The eastern Adriatic coast of Santa Maria di Leuca is characterized by high and rugged cliffs, whereas the western Ionian coastline is made of lower and smoother cliffs. Although different, both sides are similarly rich in caves of a natural (over thirty) and artificial nature.
The Ionian caves The most famous cave is named “della Porcinara” and in ancient times served as a temple and later became a sanctuary, first Messapian, then Greek and finally Latin. The cave is situated 20 metres above sea-level and can be reached both by land and from the sea via steps carved into the stone. It is one of the biggest and is made up of three rooms. As well as the Porcinara cave, there are many others of equal beauty, such as “la Grotta del Drago” (the dragon’s cave). Some say that this cave is thus named due to the fact that the cave looks like a dragon when entering by boat from the left. Another important cave is the “Grotta dei Giganti” (giant’s cave). It is one of the many karst caves in which interesting remains such has human bones, glass vases and bronze coins have been found. This cave has this name due to the legend according to which the Giants killed by Herakles are buried here. The “Grotta delle Tre Porte” (cave with three doors) is also captivating with its three entrances from the sea. The Grotta del Bambino (child’s cave) is of exceptional natural value and here the remains of an elephant and a rhinoceros have been found, as well as a human tooth from the Neanderthal period that may have belonged to a child to which the cave owes its name. The entrance to this cave is via the “grotta delle Tre Porte”. The “Grotta della Stalla” (stable cave) is one of the most beautiful caves along the coast and its name could derive from the fact that it was used as shelter by fishermen in trouble. The Grotta del Diavolo (devil’s cave) is about one hundred metres away from the Grotta di Porcinara and again one can enter it via land and sea. Its name derives from the fact that according to legend strange and sinister noises could be heard coming from deep inside the cave that were attributed to devils by the local population. And finally there is the “Grotta del Presepe” (manger scene cave), whose name is due to its resemblance to the nativity scene. Its low arches mean that it can only be entered when the sea is calm.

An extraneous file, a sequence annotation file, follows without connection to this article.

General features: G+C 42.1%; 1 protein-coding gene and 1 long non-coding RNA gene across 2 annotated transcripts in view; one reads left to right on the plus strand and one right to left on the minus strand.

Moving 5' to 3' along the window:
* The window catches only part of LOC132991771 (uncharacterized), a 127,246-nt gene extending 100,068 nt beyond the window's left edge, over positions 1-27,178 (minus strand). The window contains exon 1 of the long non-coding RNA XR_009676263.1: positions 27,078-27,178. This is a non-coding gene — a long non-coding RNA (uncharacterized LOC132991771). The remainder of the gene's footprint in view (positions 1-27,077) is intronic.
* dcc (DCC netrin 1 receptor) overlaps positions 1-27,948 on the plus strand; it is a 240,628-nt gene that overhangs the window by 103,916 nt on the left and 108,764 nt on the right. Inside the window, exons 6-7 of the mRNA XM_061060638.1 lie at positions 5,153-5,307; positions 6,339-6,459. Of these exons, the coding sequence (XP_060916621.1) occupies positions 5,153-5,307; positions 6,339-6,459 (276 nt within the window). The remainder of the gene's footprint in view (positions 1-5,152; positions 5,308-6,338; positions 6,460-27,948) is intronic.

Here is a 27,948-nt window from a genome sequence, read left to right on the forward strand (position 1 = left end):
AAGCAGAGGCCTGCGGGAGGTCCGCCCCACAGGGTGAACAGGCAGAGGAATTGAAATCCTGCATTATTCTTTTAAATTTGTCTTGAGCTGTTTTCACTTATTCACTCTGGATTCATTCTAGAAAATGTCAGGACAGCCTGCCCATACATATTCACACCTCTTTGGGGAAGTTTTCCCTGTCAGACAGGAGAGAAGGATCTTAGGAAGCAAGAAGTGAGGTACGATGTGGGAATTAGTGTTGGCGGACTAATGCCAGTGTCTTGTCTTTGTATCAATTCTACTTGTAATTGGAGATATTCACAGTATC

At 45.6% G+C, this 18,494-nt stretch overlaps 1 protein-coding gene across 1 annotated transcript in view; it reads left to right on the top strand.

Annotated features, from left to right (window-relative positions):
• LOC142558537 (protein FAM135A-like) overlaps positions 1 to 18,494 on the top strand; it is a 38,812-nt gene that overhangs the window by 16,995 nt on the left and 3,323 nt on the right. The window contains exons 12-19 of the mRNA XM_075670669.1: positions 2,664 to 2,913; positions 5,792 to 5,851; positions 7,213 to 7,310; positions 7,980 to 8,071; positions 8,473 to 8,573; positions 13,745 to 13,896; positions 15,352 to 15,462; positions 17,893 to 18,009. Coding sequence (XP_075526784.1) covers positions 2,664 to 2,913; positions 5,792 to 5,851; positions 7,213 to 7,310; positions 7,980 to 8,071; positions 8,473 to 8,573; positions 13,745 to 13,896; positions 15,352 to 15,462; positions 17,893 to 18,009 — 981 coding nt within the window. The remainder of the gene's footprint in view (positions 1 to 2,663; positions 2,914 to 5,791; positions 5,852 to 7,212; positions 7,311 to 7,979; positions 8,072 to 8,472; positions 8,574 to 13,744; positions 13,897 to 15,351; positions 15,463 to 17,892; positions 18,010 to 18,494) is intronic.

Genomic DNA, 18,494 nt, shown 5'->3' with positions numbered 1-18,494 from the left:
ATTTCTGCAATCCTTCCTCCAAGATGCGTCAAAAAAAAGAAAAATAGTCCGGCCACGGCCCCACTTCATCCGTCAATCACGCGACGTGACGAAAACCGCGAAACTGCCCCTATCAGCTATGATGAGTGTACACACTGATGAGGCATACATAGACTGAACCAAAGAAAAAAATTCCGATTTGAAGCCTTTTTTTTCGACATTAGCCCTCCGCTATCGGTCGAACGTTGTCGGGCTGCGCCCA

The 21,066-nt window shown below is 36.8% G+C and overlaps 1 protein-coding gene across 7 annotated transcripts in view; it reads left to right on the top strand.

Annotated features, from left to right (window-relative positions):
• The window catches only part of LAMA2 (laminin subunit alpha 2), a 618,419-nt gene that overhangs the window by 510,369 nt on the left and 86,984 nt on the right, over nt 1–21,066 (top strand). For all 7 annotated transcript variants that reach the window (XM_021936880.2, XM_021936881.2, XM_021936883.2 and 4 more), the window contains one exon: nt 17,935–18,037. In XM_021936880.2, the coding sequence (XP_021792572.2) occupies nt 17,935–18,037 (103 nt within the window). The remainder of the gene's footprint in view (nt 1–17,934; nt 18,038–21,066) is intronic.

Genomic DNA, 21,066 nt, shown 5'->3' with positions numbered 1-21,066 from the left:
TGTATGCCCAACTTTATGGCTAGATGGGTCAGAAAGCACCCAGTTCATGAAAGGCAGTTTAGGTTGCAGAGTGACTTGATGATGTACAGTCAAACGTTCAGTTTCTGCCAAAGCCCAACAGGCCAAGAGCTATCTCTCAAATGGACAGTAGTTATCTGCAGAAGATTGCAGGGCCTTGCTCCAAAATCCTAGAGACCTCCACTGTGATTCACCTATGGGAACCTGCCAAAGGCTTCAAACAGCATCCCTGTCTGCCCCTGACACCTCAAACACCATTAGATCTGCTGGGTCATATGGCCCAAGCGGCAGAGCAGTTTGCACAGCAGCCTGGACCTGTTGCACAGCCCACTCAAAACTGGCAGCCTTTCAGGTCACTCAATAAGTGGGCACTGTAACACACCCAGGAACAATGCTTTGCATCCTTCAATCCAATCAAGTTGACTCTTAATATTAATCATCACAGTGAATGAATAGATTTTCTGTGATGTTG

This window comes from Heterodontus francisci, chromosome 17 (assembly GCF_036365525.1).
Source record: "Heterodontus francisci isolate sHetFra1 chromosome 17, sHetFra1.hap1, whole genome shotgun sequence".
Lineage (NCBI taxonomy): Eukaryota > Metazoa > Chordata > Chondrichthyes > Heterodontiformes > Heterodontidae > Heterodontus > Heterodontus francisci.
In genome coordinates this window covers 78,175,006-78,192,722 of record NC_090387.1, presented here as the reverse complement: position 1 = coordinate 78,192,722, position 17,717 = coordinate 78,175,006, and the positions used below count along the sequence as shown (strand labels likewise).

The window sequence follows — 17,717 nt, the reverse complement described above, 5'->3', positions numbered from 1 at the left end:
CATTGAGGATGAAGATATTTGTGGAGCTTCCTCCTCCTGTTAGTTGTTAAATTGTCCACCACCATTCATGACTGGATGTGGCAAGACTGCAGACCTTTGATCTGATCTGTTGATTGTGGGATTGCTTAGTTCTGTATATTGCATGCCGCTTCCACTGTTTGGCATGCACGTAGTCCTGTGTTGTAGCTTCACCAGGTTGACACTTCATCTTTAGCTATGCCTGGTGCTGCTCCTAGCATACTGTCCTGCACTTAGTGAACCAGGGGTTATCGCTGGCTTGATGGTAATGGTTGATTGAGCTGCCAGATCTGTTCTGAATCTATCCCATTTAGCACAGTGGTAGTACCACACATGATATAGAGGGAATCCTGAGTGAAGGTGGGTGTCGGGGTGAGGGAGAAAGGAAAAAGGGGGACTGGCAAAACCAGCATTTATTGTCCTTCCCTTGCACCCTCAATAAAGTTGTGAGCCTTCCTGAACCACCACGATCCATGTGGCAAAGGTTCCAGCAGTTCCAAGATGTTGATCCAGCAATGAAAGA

The Adriatic caves The “Grotta del Morigio” is situated where the Monumental Waterfall to the Acqueduct falls into the sea. The term “Morigio” derives from the fact that Moors (Mori) hid here before attacking and destroying Leuca. It is also known as “Grotta degli Innamorati”(lover’s cave), and is only accessible via sea and one has to swim to enter it. The “Grotte Cazzafri” caves have a name of Greek origin meaning house of foam. There are three caves in which, especially at sunset, there are remarkable plays of light. The “Grotta del “Ciolo” is characterized by a small freshwater lake and its name stems from the dialect terms “giolo” or “giole” that means a type of bird that nests there.
The area around Gallipoli is known for its churches found in caves and these ancient monastic settlements dot the nearby countryside. The coastlines to the south and to the north of the city have white sand and crystal-clear seas. The sea at Gallipoli can simply be described as splendid. Moving towards the south, between sections of pine forest and Mediterranean vegetation leading to the sandy beaches that are broken up by sections of rocky cliffs there are huge bays with shallow emerald green waters. In this tropical-like sea, the film director Ozpetek shot some of the scenes of the film “Mine Vaganti”. Both the film and a swim are not to be missed. Towards the north, the beaches are as long as the eye can see and the clear waters lead to enchanting panoramas and habitats to be discovered by swimming, on horseback, on bike, on foot or in the car – any means will do!